Consumers will keep chasing new and shiny; business users will keep working on a PC. Microsoft finally appears to understand that.
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8 Things Microsoft Should Fix In Windows Blue
A confession: The original headline for this article was "Don't Forget About Us, Microsoft." By "us" I meant PC users, and especially business users. We'd previously been assigned standing room in the cattle car on Microsoft's continuing journey with Windows 8 and beyond.
I hit pause after new reports of what Microsoft will change in Windows 8.1 began appearing Wednesday afternoon. Hallelujah -- it appears Microsoft's actually listening to its customers.
The company on Thursday officially announced many of the changes in a blog post. And yes, they include the return of the Start button -- even if Microsoft's not calling it that. 8.1 will also include more boot options and Start screen customizations, built-in SkyDrive integration, and other updates. A full Windows 8.1 preview will be unveiled next month at Microsoft's developer conference.
The news should be at least partially reassuring to PC users who didn't love Windows 8 out of the gate, in part because it was a one-size-fits-all approach to a wide range of hardware -- much of which doesn't yet support touch. Windows 8 as currently constructed felt like over-compensation as Microsoft attempts to crack the consumer mobility market that Apple and Google have dominated to date. Microsoft's public commentary on the matter indicated as much. "Windows 8 redefines our market from PCs to mobile computing," read a recent blog post. This from the company whose software powers more than 90% of computers around the world.
The tune changed on Thursday, albeit slightly. Microsoft's sticking to its touch guns, but acknowledged that it's not currently optimal for plenty of users: "We also recognize there are many non-touch devices in use today -- especially in the commercial setting," corporate VP Antoine Leblond wrote on the Windows Blog. "As such we've focused on a number of improvements to ensure easier navigation for people using a mouse and keyboard."
You could argue that it shouldn't have taken this long for Microsoft to realize that. I say: Better late than never. Good on ya, Microsoft.
While we're here, can we give this "death of the PC" thing a rest? The PC is a commodity. Commodities, like toothpaste, aren't sexy; they're necessary. This doesn't make for a good growth story on Wall Street, nor a cool trend story on Madison Avenue. Tablets and tablet-like devices are new, they're shiny, and people are buying them. Lots of them. PCs have been around for forever and a day, and people -- consumers, in particular -- are buying fewer of them than they used to.
That doesn't mean millions of professionals no longer need full-featured, powerful desktops or laptops (aka notebooks) to do their jobs. Take anyone who relies heavily on computer-aided design (CAD) applications -- engineers, architects, designers, and the like. I've heard from several readers in these fields who've pointed out that heavy-duty CAD work just isn't suited for tablets or phones, at least not yet.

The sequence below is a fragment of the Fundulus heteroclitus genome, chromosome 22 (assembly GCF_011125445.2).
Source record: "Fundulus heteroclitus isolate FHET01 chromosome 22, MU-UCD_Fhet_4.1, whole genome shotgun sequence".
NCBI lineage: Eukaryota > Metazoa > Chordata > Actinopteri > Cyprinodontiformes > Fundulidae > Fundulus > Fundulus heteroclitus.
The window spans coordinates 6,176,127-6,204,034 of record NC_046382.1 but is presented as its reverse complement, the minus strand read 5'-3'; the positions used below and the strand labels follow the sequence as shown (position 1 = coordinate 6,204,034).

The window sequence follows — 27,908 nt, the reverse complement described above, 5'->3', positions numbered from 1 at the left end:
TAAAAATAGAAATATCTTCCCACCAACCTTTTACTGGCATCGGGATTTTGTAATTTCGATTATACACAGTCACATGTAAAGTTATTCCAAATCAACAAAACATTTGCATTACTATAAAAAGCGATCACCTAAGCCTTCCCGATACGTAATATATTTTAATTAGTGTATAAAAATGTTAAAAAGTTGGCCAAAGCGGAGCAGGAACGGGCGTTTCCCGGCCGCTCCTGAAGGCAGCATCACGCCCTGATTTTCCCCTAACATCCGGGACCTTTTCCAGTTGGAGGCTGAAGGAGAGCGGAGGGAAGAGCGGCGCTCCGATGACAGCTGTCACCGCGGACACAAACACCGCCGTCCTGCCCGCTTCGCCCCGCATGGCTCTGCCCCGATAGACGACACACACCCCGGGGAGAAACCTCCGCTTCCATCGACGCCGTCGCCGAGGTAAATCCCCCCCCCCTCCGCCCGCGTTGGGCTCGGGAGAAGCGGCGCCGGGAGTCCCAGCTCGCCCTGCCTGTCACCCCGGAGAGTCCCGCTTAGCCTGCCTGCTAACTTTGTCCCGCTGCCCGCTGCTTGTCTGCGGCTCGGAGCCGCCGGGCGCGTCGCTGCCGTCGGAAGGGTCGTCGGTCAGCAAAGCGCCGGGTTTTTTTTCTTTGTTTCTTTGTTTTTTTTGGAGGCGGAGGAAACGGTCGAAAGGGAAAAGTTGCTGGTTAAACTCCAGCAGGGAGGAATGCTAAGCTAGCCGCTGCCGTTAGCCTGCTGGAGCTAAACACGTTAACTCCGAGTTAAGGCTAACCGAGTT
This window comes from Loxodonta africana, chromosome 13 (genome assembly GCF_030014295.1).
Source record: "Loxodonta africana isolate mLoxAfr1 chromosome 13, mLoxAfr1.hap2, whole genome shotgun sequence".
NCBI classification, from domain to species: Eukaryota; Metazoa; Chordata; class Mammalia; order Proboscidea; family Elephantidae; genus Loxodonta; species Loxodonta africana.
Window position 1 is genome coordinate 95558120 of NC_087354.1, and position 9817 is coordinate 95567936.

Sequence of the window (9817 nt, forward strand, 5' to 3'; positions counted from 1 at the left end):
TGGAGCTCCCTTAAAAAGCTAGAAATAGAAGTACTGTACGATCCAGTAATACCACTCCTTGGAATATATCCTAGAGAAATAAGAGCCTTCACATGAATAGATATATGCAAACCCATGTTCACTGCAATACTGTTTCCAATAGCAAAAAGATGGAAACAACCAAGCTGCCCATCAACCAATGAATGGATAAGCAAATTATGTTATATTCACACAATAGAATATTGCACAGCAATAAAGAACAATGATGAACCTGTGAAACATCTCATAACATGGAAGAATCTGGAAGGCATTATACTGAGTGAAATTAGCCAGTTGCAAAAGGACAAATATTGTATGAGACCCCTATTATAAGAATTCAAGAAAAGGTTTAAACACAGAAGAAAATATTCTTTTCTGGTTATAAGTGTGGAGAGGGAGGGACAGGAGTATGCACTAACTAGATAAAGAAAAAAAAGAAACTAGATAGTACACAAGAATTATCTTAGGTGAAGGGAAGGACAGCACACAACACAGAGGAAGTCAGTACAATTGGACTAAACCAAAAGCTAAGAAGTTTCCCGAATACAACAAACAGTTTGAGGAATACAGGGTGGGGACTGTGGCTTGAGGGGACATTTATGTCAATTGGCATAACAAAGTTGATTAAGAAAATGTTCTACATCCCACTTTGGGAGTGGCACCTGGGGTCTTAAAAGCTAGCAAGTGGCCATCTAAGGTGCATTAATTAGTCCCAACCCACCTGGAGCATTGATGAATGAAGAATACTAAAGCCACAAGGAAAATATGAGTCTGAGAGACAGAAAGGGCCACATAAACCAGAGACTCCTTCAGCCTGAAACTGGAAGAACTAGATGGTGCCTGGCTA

The same typically holds true in roles that require heavy content creation or data entry -- accountants, say, or writers. Does it mean these pros don't embrace mobility? Of course not -- many also tote tablets and certainly smartphones, too, especially in BYOD offices. And an increasing number of "traditional" PCs will no doubt include touchscreens. None of this means the PC is disappearing. (Video did not, in fact, kill the radio star.) PCs will remain necessary in many corporate environments, just as tablets and other devices will be increasingly important in certain jobs. There's room for both.
There's a common perception problem with necessities, though: They're usually kind of boring, unless maybe you're making million-dollar bets on the future price of oil or wheat. Social sites like Facebook are hot; toothpaste is not. But guess which one I'd give up first? (People who don't use toothpaste? Not often hot.)
Windows 8.1 ushers in a new Windows era of shorter, faster development-and-release cycles. In recent interviews with InformationWeek, Forrester senior analyst David Johnson pointed out that shift has a lot of upside for IT and businesses as a whole. Among the potential boons: Making it easier for organizations to stay current and reducing IT management burdens.
Of course, it has a downside, too. If Microsoft uses a more frequent release cycle as a means to chase the latest consumer trend or shareholder pressure -- rather than actually listening to customers and addressing their needs -- business users stand to lose. And there will always be something newer and cooler that gets consumers all riled up. Something will eventually usher in the "death of the tablet," too, even though tablets -- like the PCs that came before them -- probably aren't going anywhere.
No one should blame Microsoft for hunting the Almighty Consumer; it doesn't have much choice. It's just that the hunt shouldn't come at the expense of people who rely on computers to do their jobs. We don't really care if the new Angry Birds app is available; we do care whether our devices -- Microsoft's new word of choice -- are usable, productive tools for work.
This is a step in the right direction, an acknowledgement that tablets and desktops aren't the same thing, that people use technology for different reasons, and that the "world that blends our work and personal lives" may be more of a lifestyle issue than a computing problem. Microsoft appears to be using the first wave of the 8.x model as an opportunity to listen to what customers -- even us boring PC users -- actually want.
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